© 2023 WSHU
NPR News & Classical Music
Play Live Radio
Next Up:
Available On Air Stations

Conn. Gubernatorial Candidates Make Final Pitch To Voters

Jessica Hill
Independent candidate Oz Griebel, left, Republican Party candidate Bob Stefanowski, center, listen as Democratic Party candidate Ned Lamont, right, speaks during a gubernatorial debate at the University of Connecticut in Storrs in Sept.

Last night three of the candidates running for governor in Connecticut used their final televised debate to make closing arguments to Connecticut voters. The debate was at the Foxwoods Resort Casino.

The three candidates described Tuesday’s upcoming election as a pivotal one for Connecticut. Democrat Ned Lamont said if elected, he would be the one to protect the state against President Donald Trump’s policies.

“You are going to need someone who is going to stand up and fight for Obamacare and fight for the protections we need. Wherever I go people tell me about preexisting conditions. Their dad with diabetes, what are we going to do. I promise you as governor we are going to make sure those people are protected.”

Republican candidate Bob Stefanowski promised he would revive the state’s economy by getting rid of some of outgoing Democratic Governor Dan Malloy’s projects, such as the New Britain busway, and by cutting taxes.

“We are going to rip the band-aid off in Hartford. We are going to cut the size of government. We are going to eliminate wasteful spending. We are going to reduce our taxes and get jobs and businesses to come back here.”

Unaffiliated candidate Oz Griebel promised that he and his running mate would not be beholden to the two major parties that have been in charge in Hartford.

“I hope in the last couple of debates you’ve seen two people, Monte Frank and myself, who are prepared to provide leadership that’s not focused on which party is in charge, whether it says R or D on my sweatshirt, but rather a leadership team that is going to focus on you as a taxpayer, the resident and an employer.”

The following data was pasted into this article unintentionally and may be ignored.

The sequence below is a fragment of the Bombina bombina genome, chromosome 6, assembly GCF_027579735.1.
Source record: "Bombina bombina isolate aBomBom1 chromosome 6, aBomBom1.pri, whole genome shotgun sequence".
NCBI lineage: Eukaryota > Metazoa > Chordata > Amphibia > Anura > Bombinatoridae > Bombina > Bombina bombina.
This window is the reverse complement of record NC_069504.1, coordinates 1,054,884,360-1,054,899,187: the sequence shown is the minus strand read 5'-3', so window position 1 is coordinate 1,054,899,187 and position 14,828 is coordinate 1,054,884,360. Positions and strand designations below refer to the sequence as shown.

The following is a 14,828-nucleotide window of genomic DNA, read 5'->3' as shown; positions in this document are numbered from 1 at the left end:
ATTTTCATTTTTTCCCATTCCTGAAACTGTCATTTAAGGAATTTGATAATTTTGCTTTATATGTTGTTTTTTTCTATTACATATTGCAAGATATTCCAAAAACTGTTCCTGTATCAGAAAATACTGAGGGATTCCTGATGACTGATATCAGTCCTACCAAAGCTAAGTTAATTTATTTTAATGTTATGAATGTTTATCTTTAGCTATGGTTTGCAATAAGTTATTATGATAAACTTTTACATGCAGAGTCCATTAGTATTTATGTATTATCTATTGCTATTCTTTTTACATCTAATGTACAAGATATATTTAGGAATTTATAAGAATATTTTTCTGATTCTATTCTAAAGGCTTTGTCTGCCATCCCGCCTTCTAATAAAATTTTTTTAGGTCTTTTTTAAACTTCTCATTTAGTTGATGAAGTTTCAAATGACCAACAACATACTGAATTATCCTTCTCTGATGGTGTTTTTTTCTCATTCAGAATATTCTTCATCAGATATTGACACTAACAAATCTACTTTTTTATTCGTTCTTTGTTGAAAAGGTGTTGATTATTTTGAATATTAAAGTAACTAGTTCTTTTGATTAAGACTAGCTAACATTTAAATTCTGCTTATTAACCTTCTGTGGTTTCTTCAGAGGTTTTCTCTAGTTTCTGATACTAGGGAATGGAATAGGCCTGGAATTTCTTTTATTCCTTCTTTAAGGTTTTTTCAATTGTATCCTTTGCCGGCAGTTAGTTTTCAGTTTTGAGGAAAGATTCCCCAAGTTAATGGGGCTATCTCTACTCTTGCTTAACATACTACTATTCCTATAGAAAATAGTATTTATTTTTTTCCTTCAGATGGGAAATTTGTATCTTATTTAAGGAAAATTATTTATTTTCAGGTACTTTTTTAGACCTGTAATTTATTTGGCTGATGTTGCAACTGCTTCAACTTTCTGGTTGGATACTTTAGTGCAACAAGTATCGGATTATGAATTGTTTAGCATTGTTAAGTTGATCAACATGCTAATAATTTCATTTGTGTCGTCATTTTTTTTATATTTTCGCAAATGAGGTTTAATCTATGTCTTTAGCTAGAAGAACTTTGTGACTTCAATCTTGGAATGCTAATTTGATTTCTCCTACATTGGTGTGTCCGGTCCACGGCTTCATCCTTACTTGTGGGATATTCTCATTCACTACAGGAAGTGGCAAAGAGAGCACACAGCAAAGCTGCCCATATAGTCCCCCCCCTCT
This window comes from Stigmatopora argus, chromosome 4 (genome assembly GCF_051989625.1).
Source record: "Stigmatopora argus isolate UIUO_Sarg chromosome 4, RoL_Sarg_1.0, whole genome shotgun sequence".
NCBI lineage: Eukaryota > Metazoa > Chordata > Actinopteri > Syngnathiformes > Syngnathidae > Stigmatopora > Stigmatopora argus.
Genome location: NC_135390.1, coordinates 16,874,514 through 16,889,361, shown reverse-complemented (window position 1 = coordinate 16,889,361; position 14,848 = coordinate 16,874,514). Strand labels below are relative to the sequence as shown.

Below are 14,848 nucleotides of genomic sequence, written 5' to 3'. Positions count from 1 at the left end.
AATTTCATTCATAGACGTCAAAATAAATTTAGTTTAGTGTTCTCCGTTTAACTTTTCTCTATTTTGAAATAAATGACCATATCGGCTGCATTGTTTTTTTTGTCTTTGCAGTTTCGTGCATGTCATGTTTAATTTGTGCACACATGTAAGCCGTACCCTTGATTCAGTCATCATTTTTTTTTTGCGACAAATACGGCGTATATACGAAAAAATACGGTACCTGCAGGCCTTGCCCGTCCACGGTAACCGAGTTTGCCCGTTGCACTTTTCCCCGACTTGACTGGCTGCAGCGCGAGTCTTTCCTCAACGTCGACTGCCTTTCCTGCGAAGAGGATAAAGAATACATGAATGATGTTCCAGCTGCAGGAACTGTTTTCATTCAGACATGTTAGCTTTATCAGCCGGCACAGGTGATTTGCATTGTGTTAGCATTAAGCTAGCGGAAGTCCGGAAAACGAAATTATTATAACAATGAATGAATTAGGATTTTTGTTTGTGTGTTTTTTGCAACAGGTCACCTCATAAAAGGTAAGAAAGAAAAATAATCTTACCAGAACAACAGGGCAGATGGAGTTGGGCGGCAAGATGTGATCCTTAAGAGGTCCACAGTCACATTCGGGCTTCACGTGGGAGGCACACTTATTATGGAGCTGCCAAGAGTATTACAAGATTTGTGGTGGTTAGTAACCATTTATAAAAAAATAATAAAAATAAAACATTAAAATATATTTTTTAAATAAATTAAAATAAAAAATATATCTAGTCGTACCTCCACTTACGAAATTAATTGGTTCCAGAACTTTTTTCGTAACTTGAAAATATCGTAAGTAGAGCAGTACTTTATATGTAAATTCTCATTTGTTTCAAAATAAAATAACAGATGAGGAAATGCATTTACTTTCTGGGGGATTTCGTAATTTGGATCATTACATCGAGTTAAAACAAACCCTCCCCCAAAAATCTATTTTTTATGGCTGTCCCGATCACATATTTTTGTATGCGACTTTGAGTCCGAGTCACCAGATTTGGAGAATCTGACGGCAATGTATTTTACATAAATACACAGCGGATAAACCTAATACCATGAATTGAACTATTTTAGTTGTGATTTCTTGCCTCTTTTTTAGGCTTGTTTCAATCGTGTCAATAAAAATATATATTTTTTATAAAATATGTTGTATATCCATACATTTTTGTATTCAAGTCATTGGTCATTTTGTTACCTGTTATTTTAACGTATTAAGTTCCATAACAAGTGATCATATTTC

Lamont also promised to protect Connecticut’s tough gun laws in light of last weekend’s massacre at a Pittsburgh synagogue.

“In the synagogue there were four policemen from a SWAT team that were shot down as well. We’ve got to do everything we can in terms of protecting our really serious gun laws, coming after Sandy Hook. Bob has talked about taking them back. That’s the wrong thing to do.”

Stefanowski responded by accusing Lamont of being narrowly focused on guns.

“Ned likes to focus just on guns as this whole problem. This is not the whole problem. We need to start limiting access to schools.”

Griebel argued that it’s important for a governor to set the right tone.

“While the guns themselves are important, it is the whole tenure in the way we treat one another across the board. And it’s a major leadership responsibility for a governor.”

The latest Quinnipiac University poll shows Lamont leading Stefanowski but within the margin of error.

As WSHU Public Radio’s award-winning senior political reporter, Ebong Udoma draws on his extensive tenure to delve deep into state politics during a major election year.
Related Content